Two years ago, Scott founded the Global Infant Safe Sleep Center to tackle that head-on. They launched an initiative called "Changing A Tradition, Changing A Position," to make sure the 2.7 million grandparents raising children have the latest information that sleeping on the back is best.

And, through the partnership with Kappa Alpha Psi, she's working to fill another gap.

"We always worked with moms and babes, but my vision, I always thought it would be great to be able to bring the dad into the conversation."

After Stacy Scott gave a presentation about safe sleep during a church service at Family Baptist Church in Toledo, this dad approached her for more information. (Priska Neely/KPCC)

Kappa Alpha Psi has adopted safe sleep as one of its national initiatives.

"If we save one life in this country it's worth it," said Dr. Edward Scott II, the national health and wellness chair for the fraternity.

More than 5,000 men across the country -- undergraduates, alumni, elders -- have completed training in safe sleep practices. Stacy Scott weaves in the research about the impact of structural and institutional racism and chronic stress into her presentations and tells the men they can make a difference by being a present, positive force to shield stress.

"It's one thing coming from me, but you all are able to tell other men about the impact that they have is just so much better," she tells the group.

"This has spurred me to want to do that more and be more aggressive and going out and trying to reach those black men," said Steven Powell, leads the Toledo Alumni Chapter of Kappa Alpha Psi.

"I don't have any children," said 21-year-old Adam Willis, a student at University of Toledo. "When I do decide to have children, whenever that may be, I'll be well informed of what to do."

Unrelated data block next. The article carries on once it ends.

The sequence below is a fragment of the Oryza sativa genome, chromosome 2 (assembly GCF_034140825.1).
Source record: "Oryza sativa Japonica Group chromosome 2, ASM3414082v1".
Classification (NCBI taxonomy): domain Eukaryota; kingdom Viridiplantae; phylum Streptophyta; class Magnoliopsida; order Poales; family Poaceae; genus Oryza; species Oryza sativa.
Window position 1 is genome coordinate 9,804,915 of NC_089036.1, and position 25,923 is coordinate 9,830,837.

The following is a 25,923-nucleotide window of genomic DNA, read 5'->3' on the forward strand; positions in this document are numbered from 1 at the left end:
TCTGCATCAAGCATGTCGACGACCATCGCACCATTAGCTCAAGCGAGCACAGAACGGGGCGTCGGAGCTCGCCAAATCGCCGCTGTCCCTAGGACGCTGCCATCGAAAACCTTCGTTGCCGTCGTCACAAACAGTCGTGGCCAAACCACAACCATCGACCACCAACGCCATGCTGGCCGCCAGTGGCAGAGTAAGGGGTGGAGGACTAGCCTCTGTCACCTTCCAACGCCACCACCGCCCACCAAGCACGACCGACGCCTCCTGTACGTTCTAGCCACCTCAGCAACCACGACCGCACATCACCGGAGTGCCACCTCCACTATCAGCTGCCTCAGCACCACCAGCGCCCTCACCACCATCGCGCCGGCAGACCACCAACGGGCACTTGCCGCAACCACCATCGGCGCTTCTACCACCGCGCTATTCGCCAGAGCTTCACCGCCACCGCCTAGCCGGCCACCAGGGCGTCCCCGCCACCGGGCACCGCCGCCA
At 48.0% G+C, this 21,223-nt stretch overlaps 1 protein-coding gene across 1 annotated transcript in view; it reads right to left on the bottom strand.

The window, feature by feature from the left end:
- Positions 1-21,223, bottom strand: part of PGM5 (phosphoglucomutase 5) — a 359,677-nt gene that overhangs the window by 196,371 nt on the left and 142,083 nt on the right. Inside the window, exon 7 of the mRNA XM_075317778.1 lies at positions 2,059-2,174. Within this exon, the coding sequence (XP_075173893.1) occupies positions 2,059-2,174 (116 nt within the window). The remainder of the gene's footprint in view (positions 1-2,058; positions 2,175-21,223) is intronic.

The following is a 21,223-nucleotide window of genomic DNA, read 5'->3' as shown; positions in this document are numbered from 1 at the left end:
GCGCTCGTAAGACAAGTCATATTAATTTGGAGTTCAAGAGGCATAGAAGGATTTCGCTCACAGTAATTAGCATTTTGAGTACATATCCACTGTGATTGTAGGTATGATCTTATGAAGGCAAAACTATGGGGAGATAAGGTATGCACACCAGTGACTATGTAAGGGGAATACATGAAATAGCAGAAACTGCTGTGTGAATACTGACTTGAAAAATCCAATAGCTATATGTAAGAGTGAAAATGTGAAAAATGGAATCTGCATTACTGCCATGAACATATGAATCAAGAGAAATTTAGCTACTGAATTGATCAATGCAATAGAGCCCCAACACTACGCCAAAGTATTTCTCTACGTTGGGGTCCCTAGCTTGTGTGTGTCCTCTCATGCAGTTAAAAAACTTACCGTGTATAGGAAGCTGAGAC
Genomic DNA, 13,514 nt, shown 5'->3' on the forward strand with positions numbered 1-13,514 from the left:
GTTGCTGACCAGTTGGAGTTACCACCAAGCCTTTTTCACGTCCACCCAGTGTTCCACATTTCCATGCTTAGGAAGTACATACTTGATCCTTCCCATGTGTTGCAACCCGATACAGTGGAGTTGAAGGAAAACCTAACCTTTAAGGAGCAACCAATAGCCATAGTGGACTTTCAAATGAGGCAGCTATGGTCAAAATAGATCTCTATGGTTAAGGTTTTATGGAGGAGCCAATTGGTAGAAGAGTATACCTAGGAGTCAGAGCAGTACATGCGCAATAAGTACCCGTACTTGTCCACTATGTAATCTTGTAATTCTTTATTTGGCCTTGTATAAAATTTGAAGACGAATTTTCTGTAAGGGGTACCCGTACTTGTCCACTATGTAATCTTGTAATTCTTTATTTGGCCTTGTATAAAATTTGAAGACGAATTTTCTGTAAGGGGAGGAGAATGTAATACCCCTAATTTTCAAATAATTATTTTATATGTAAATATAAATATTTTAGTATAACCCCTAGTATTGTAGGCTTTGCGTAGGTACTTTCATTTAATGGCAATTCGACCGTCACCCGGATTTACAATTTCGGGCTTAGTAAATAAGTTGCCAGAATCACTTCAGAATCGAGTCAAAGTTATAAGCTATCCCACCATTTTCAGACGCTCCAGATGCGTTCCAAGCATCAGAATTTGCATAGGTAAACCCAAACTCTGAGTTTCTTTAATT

Chapters across the country are adding unique twists to how they spread the message.

The Omicron Gamma Chapter of Kappa Alpha Psi Fraternity at Florida Atlantic University

Posted by Global Infant Safe Sleep Center on Friday, January 27, 2017
Scott says the point of the movement is: "Dads do matter too."

As an African-American woman from the same community, she's careful about framing the message. The focus is on conversation, not lectures.

"It's not a blaming. 'You can't afford a crib, so you're a bad mom.' It's more of -- 'Do you have a crib? What can we do to help you get one?'" said Scott.

Now that researchers and health experts better understand the underlying problem, Scott says: "The issue is the work you do to correct these ills of our society that have existed hundreds of years. How do you do that?"

Ohio has made combating infant mortality a top priority in the state budget. Officials have recently invested millions into efforts to reduce the racial gap as part of a state health improvement plan. So far, public health departments have focused on enhanced maternal services and safe sleep.

"People are uncomfortable talking about the racism piece, but it's there and it's real and until we talk about it, we're going to keep having the same outcomes," said Celeste Smith, minority and community health supervisor at Toledo Lucas County Health Department.

"I get told all the time, 'You're making this a black-white thing,' and I say 'Hold up, Celeste is not making it black and white thing, the data is making this a black and white issue.' "

The data is straightforward. The fix is complicated.